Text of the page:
While you cannot take away from a great picture with only one person in it, I find my eye like to dance around a picture with more humans in it.

So with that, I am always trying to incorporate as many players into one picture as possible. Sport is about competition - the more, the better.

The other night as the Portland Trail Blazers played the Washington Wizards I decided to put a remote on the floor under the basket. This is something new and and positive about the Verizon Center.

Alas, this arena isn't great in terms of clean pictures with basketball. There aren't yet LED lights, so it's dark. The stands have distracting elements such as silver railings. And the house lights illuminate the crowd.

These three things make a clean picture a challenge, so to combat that, I try and fill the frame. This picture helps communicate all the aforementioned and draws a viewer in.

Monday, January 02, 2017

Eyeing Up The Year

"Outside linebacker Ryan Kerrigan #91 of the Washington Redskins walks onto the field prior to a game against the New York Giants at FedExField on January 1, 2017 in Landover, Maryland."

It's always electrifying to 'eye' up the new year.

While a clean slate isn't the best wording, it's more of a fresh breath, a new season. It's cliche, but it's always nice to look back your work the year before on the first of the year.

Those images are a reminder of what went well and what didn't. More importantly, it's also a visual record of what pushed, challenged you as a photographer and how that helped shape your craft and yourself personally.

Away from the rectangles, the year of 2016 was scary, sad and ugly at times. Yet also amazing, memorable and exciting all in the same breath. I'm humbled for the continual stream of opportunities presented by my employer of Getty Images.

As I echo ever year, I'm excited and looking forward to another full-year of health, happiness and shooting in 2017 - and wish each and everyone of you the same.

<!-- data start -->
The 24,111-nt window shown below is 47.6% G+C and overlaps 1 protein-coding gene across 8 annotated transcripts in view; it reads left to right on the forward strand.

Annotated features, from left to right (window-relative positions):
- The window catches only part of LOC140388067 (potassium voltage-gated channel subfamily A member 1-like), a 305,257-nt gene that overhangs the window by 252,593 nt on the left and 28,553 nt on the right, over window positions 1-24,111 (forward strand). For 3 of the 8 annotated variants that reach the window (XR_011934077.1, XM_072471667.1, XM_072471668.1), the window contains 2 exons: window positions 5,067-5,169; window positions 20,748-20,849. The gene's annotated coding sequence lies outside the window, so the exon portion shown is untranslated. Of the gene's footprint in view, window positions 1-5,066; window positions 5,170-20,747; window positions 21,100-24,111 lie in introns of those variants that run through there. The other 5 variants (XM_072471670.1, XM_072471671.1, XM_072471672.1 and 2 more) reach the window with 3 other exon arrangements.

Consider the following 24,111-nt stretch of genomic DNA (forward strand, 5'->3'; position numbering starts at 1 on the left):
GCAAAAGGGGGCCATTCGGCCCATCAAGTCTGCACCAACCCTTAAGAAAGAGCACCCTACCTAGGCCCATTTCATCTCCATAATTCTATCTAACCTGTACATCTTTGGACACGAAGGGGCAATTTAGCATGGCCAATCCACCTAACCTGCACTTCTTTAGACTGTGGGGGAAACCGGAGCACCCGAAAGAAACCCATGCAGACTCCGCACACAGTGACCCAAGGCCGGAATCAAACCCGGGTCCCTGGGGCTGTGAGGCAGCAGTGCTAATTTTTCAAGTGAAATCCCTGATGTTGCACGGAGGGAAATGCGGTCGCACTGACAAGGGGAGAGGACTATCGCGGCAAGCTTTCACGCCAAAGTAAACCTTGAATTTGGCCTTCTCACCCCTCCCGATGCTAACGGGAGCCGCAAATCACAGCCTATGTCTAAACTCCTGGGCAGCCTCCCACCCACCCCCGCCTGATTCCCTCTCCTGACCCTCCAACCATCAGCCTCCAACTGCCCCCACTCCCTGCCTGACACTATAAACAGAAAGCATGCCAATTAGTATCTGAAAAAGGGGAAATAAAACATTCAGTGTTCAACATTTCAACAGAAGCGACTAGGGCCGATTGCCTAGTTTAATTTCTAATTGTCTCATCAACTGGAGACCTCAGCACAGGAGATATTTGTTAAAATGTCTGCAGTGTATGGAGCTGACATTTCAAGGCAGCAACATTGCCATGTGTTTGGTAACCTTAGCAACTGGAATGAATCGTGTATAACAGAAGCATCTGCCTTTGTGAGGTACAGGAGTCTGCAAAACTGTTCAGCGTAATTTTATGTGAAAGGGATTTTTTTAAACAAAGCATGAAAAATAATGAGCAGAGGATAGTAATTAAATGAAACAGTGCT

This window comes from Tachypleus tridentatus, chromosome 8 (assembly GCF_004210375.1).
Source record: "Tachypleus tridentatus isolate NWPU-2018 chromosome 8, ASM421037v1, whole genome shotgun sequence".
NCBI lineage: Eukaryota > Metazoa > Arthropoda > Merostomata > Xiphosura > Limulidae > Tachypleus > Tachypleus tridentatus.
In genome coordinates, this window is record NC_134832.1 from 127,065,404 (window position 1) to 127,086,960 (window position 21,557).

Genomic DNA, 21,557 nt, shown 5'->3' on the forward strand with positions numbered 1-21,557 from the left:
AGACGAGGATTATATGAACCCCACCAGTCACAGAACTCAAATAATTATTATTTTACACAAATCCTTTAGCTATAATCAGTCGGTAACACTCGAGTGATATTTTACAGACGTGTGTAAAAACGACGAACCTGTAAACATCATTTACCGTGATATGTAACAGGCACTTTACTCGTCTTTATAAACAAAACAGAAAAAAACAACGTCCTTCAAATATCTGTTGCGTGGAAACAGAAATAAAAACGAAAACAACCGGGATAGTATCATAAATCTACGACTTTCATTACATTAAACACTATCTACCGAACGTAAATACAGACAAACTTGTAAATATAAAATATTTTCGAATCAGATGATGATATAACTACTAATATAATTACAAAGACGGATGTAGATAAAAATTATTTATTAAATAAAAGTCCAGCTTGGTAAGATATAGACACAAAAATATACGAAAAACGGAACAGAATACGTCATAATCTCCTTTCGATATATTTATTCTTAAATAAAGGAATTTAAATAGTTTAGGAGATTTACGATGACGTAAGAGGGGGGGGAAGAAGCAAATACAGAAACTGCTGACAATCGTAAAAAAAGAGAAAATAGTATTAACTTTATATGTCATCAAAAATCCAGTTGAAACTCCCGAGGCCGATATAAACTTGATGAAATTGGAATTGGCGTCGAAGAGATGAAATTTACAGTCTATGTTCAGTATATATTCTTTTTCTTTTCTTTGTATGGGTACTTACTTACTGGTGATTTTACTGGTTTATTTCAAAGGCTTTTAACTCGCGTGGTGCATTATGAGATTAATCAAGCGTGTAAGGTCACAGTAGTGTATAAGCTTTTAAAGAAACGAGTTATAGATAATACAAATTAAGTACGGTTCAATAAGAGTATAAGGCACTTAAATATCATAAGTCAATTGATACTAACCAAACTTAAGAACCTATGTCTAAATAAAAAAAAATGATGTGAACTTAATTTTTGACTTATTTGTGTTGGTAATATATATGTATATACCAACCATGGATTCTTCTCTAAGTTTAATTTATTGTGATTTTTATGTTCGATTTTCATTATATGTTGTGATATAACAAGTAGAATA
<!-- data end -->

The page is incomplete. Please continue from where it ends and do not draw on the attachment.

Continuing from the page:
Friday, December 30, 2016

Quiet, please

"Cornerback Daryl Worley #26 of the Carolina Panthers takes a moment prior to a game against the Washington Redskins at FedExField on December 19, 2016 in Landover, Maryland. "

Sporting events is all about access.

Unfortunately, professional sports doesn't always lend itself to the best behind the scenes. While there are rare occasions, most of the time finding those moments requires a different type of access.

That means photographers must find moments happening from a far and then document them with long glass.

During the Carolina Panthers taking on the Washington Redskins game over a week ago was no different.

Typically football players will have a moment to themselves minutes before the game in the end zone - whether they're actually praying or just trying to find a moment to focus.

After witnessing it more times than I can remember, I thought that I could try and layer the Redskins band leaving the field with the aforementioned moment.

Just when cornerback Daryl Worley of the Carolina Panthers thought he'd have time to have a second alone, he had to share with a hundred or so band members.

Didn't seem to shake his team's focus, as the Panthers defeated the Redskins.

Tuesday, December 20, 2016

Cleared for Landing

"Running back Ryan Mathews #24 of the Philadelphia Eagles scores a two point conversion over top of defensive tackle Michael Pierce #78 and nose tackle Brandon Williams #98 of the Baltimore Ravens in the second quarter at M&T Bank Stadium on December 18, 2016 in Baltimore, Maryland."

I love risk taking and that's always exciting when teams do the same in sports photography.

With no chance of making the playoffs, the Philadelphia Eagles took lots of calculated risks as they attempted to close the door on the Baltimore Ravens post season hopes.

A cold, windy game the Eagles put lots of pressure on the Ravens as they kept the game close all day on Sunday.

Two of those risks came in the form of going for two point conversions. The first resulted in scoring said two points as running back Ryan Mathews took off from the ground and soared over Ravens defenders before landing into the end zone.

Unfortunately for the Eagles, they came up short on their second attempt which would have won the game for them late in the fourth quarter.